Friday, January 22, 2016

Universal DH? No Way

I've been a baseball fan since I was nine and began rooting for the New York Giants because they sailed to the National League Pennant that year (1954), led by their superstar, Willie Mays. At that age, I was not totally capable of appreciating the style of their manager, Leo Durocher, who was definitely someone geared to be appreciated by an adult fan group. But they went into the Series that year as clear underdogs.

So everyone was surprised when they upset the highly favored Cleveland Indians, whose superb pitching staff had finally managed to break up the Yankees' seemingly endless dominance of the American League. Feller was just about through, but heck, he was the finest pitcher of his time. Then there was Bob Lemon, joined by Early Wynn and two now-less-recalled relievers, Don Mossi and Ray Narleski. Hitting hard were Vic Wertz and Al Rosen.

But the Giants, apart from Mays, who was not yet known as he is today in his old age as the greatest living ballplayer, were a lacklustre crew. They could play ball and sometimes Don Mueller, another outfielder, and Whitey Lockman, first baseman; Al Dark, shortstop and captain; Hank Thompson, third base; and the great Monte Irvin, a hard-hitting vet of the Negro Leagues who was injured all too often during his still-great career with the Giants, could get some hits. The pitchers didn't compare to the Tribe's: Hoyt Wilhelm became one of the first great knuckleballers and some of the others did well that year: Johnny Antonelli, Jim Hearn, Marv Grissom, Larry Jansen.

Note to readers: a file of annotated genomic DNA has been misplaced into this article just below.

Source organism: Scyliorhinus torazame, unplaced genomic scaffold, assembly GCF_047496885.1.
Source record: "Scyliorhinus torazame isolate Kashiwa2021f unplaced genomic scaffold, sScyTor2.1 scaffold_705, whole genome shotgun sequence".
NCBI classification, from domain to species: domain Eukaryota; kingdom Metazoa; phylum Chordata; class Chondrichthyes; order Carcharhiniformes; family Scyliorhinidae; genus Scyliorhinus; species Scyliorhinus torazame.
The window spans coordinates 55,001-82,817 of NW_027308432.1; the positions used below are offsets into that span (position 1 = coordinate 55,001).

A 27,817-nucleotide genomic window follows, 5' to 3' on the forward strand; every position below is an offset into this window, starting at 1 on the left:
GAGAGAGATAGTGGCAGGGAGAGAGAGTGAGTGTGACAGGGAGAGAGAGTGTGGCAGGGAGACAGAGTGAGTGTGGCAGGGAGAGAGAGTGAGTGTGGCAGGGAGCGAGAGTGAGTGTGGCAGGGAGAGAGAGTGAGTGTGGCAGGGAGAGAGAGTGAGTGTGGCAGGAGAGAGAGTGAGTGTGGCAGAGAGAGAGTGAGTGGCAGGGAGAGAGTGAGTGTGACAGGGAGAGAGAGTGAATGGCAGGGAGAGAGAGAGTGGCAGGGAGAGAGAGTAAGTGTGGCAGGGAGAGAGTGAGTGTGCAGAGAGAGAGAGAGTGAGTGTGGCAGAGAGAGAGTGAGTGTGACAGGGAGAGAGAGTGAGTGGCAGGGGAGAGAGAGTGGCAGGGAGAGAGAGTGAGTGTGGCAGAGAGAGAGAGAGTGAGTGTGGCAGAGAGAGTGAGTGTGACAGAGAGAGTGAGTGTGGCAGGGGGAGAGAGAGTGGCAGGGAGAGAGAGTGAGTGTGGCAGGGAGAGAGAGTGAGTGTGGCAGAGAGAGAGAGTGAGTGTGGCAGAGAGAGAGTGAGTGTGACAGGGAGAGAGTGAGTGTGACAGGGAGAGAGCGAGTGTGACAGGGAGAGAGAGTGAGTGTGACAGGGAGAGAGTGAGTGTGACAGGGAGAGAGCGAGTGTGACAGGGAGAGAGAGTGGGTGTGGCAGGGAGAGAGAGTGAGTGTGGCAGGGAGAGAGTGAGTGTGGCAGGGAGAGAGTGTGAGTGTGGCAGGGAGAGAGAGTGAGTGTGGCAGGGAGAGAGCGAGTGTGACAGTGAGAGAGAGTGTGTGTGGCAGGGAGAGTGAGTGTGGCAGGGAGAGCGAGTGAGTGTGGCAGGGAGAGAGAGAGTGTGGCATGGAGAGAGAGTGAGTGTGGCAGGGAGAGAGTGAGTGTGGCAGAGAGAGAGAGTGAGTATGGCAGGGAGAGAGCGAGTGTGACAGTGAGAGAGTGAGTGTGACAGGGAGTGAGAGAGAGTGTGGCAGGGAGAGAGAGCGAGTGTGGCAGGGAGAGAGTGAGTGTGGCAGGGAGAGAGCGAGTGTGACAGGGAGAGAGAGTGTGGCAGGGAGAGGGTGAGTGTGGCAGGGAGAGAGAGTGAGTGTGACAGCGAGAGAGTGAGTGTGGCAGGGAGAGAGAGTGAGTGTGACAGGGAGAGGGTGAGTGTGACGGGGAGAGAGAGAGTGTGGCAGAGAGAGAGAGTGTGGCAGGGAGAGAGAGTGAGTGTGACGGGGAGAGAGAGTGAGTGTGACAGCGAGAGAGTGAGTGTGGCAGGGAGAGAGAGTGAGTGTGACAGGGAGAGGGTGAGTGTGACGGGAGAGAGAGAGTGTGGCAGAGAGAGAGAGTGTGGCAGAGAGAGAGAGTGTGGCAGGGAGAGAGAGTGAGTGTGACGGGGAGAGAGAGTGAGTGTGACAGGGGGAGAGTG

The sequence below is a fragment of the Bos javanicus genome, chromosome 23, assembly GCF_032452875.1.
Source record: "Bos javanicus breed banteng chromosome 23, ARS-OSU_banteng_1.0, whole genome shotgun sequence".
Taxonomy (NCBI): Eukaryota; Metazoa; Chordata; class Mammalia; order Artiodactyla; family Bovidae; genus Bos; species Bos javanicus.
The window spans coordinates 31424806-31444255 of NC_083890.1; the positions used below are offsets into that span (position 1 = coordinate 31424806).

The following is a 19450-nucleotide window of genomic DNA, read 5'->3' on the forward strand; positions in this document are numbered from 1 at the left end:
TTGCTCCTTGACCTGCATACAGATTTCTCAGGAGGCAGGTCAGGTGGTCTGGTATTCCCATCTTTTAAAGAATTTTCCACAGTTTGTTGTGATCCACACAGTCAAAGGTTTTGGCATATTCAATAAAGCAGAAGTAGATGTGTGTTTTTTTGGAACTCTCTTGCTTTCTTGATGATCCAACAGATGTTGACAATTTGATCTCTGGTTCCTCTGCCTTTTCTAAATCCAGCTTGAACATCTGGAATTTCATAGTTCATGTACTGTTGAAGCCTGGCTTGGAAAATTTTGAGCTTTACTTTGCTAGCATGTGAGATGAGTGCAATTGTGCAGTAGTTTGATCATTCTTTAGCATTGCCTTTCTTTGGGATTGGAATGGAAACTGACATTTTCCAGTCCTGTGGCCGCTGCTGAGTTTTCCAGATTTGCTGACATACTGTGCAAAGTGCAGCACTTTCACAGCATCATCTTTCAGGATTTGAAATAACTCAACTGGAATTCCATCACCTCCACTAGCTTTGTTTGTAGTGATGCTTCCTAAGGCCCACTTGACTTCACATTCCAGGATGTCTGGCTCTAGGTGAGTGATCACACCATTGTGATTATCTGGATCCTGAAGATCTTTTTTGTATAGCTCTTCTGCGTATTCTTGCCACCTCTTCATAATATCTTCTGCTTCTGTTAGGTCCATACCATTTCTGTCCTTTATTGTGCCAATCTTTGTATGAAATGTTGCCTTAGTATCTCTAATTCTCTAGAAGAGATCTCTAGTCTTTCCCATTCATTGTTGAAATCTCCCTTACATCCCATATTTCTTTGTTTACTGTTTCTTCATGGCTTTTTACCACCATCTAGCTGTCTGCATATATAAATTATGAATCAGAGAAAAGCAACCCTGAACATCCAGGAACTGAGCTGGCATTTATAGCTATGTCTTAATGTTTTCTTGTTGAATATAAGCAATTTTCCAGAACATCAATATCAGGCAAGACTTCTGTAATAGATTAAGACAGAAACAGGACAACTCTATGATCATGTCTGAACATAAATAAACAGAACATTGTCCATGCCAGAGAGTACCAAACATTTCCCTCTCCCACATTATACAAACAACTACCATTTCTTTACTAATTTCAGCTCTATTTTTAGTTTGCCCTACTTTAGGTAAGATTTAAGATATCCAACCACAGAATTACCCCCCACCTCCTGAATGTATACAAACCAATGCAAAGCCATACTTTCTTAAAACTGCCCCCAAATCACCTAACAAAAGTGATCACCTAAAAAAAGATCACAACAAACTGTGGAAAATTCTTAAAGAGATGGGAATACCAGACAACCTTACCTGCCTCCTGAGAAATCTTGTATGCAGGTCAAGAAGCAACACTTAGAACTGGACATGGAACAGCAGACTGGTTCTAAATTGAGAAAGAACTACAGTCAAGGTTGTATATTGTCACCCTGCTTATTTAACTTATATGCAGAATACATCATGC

Wes Westrum was a reliable catcher but not a great hitter, compared to his New York City peers: Berra of the Yanks, and Campy of the Dodgers. And then there was Dusty Rhodes--the player who gets hot in the World Series, classically, as here, as a pinch hitter. He had an incredible Series...and never did anything again.

So I grew up loving baseball strategy. And that's what gets killed when you have the Designated Hitter or DH, in the American League for the past three decades or so. The National League held out. You see managers having to struggle with keeping their starting pitcher in when they have something going on the bases and there are two outs. In the post-season, these are magnificent moments.

I received a piece by an ESPN scribe this morning in the e-mail that argues for making the DH universal. As he notes correctly, it is being used in almost every baseball venue except the National League. And since the National League is the "senior circuit" dating back to the 1870s, he scorns their resistance as 19th-century thinking. Prospects do grow up with the DH. Pitchers get less training in hitting than ever and it is true that utility players complain that their hitting suffers when they don't play every day: pitchers of course only play every fourth or fifth day.